In past posts I have drawn attention to the merits of the Anglican Covenant in checking the unrestrained progress of diversity within the Anglican Communion, diversity which runs the risk of evacuating the word 'Anglican' of any useful meaning, and rendering the word 'Communion' meaningless as we have less and less in common. A specific case in point noted by me is the recent move of the Diocese of Sydney to institute diaconal presidency at the eucharist and to underline (again) its insistence that mere pragmatic considerations restrain archepiscopal hands from signing lay presidency into life. The Covenant I have suggested would highlight the lack of Anglican character and polity in this move. Opponents of the Covenant counter-claim that instituting the Covenant will not fix such problems.
This counter-claim involves one of two views about Anglican coherence: either it does not matter ('let diversity reign ... "unity" is just uniformity and we do not want that') or it can be achieved by current Anglican policy, that is, by continuing to talk with one another. That the latter seems to involve a form of increased coherence by virtue of people dropping out of the conversation appears to be a kind of 'collateral damage'!
By contrast, the Covenant's prospect invites Anglicans everywhere to consider whether or not we might be more active and intentional about being a coherent, distinctive body of Christians in the world than wistfully hoping that it might somehow happen. The Covenant challenges us to consider what a consistent Anglican polity looks like across the layers of Anglican life, parish, diocese, member church, Communion. It also invites us to make a similar sacrifice at each level of engagement with one another, that is, sacrificing autonomy so parishes are guided and governed by diocesan synods, diocesan synods are accountable to General Synod/Convention and so on. In doing this the Covenant is in harmony with God's revelation in Scripture that we are to be one (John 17), of one mind (Philippians 2), and united in Christ as Christ unite all things (Ephesians 1-2).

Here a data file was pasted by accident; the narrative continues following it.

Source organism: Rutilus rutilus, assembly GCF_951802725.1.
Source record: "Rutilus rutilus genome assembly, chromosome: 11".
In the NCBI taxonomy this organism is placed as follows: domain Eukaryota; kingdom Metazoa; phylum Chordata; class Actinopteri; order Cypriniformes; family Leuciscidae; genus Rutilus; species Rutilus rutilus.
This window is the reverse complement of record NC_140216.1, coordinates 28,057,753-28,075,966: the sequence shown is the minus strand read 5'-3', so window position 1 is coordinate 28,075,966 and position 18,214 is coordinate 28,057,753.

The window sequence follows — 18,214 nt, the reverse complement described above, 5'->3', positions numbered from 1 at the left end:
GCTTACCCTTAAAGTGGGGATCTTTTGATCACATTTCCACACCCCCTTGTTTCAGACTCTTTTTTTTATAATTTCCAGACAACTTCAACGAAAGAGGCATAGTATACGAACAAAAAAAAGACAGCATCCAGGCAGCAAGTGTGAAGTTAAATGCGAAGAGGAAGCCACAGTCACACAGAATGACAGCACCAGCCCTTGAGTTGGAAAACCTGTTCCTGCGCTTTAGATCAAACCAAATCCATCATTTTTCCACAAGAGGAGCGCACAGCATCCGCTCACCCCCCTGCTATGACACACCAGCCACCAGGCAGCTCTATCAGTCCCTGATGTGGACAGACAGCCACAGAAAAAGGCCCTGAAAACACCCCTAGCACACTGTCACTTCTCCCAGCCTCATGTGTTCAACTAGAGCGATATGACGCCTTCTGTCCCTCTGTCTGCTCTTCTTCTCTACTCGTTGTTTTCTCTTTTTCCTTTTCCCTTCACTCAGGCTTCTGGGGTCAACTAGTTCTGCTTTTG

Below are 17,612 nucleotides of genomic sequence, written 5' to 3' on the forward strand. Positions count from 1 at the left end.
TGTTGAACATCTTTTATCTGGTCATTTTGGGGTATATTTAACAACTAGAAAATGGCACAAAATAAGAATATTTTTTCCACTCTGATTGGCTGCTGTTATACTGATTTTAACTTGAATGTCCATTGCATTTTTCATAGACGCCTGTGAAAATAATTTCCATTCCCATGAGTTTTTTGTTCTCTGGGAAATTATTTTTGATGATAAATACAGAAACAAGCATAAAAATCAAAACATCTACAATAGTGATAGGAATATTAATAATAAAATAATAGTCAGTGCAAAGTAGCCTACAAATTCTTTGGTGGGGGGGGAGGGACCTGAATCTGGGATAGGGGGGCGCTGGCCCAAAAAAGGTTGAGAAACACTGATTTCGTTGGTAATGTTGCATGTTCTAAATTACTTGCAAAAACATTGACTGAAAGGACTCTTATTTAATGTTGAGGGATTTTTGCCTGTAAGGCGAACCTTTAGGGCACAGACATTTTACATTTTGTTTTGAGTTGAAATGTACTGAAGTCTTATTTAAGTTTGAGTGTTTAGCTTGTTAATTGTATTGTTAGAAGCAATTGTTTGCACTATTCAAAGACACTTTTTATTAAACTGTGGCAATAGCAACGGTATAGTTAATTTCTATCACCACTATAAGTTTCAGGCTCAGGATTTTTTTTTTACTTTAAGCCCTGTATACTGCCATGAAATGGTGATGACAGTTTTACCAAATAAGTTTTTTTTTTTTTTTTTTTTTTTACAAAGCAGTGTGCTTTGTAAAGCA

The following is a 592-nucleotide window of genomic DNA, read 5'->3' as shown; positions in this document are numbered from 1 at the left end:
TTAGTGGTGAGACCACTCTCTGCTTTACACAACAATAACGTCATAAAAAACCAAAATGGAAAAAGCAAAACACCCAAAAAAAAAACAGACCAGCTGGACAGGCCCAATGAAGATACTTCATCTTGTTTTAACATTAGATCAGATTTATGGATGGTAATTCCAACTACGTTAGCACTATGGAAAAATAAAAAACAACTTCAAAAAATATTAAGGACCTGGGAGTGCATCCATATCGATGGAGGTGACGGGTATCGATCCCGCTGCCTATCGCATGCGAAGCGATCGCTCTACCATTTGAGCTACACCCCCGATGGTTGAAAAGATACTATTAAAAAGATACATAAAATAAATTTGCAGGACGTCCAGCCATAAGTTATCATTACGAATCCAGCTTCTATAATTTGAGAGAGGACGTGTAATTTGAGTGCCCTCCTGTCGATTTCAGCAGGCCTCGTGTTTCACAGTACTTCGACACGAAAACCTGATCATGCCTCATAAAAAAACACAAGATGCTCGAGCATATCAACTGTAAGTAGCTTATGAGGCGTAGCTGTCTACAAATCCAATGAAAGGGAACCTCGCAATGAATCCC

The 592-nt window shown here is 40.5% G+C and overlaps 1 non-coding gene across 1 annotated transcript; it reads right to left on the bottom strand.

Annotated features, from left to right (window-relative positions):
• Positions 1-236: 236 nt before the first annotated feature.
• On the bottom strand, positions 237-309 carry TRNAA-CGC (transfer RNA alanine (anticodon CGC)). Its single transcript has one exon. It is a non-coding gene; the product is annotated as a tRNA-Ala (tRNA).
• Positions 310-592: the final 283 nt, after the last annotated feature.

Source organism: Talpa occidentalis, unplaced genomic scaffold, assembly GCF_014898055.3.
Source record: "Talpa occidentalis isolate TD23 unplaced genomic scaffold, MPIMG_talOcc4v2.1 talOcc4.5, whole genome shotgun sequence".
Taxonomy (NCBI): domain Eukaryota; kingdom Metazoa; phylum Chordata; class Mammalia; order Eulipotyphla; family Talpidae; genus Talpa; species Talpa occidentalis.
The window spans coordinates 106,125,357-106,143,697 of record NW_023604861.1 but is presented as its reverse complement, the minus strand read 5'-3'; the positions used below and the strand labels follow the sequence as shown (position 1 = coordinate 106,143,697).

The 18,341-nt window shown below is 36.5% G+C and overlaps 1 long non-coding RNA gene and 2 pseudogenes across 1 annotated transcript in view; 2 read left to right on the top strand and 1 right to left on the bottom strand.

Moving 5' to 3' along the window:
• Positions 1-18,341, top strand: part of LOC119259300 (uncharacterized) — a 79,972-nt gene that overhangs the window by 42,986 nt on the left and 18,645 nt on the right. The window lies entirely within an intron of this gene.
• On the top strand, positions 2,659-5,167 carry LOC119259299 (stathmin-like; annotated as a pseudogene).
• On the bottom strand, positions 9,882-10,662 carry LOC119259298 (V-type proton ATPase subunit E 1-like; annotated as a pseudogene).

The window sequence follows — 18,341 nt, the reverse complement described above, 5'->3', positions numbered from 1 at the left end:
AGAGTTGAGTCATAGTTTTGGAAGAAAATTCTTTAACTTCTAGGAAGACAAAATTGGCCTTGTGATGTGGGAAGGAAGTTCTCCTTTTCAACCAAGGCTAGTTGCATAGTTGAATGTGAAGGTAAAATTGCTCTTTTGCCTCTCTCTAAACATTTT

One of the things you will not see explained in No Covenant writings is why parishes and dioceses are not autonomous but member churches are. It has been a convenient tradition that member churches are autonomous relative to other autonomous member churches of the Communion. But when every aspect of Communion life is under examination in a time of crisis we need a theological justification for continuing autonomy. If we continue to think that autonomy is not a virtue when it comes to parishes, dioceses and member churches, that is, we Anglicans think there is virtue only in limited autonomy for parishes relative to dioceses, and for dioceses relative to General Synods/Conventions, why would we stop there? A Christian theology of unity should be consistent across all layers and levels of the body of Christ, not arbitrarily stop when we feel it suits us.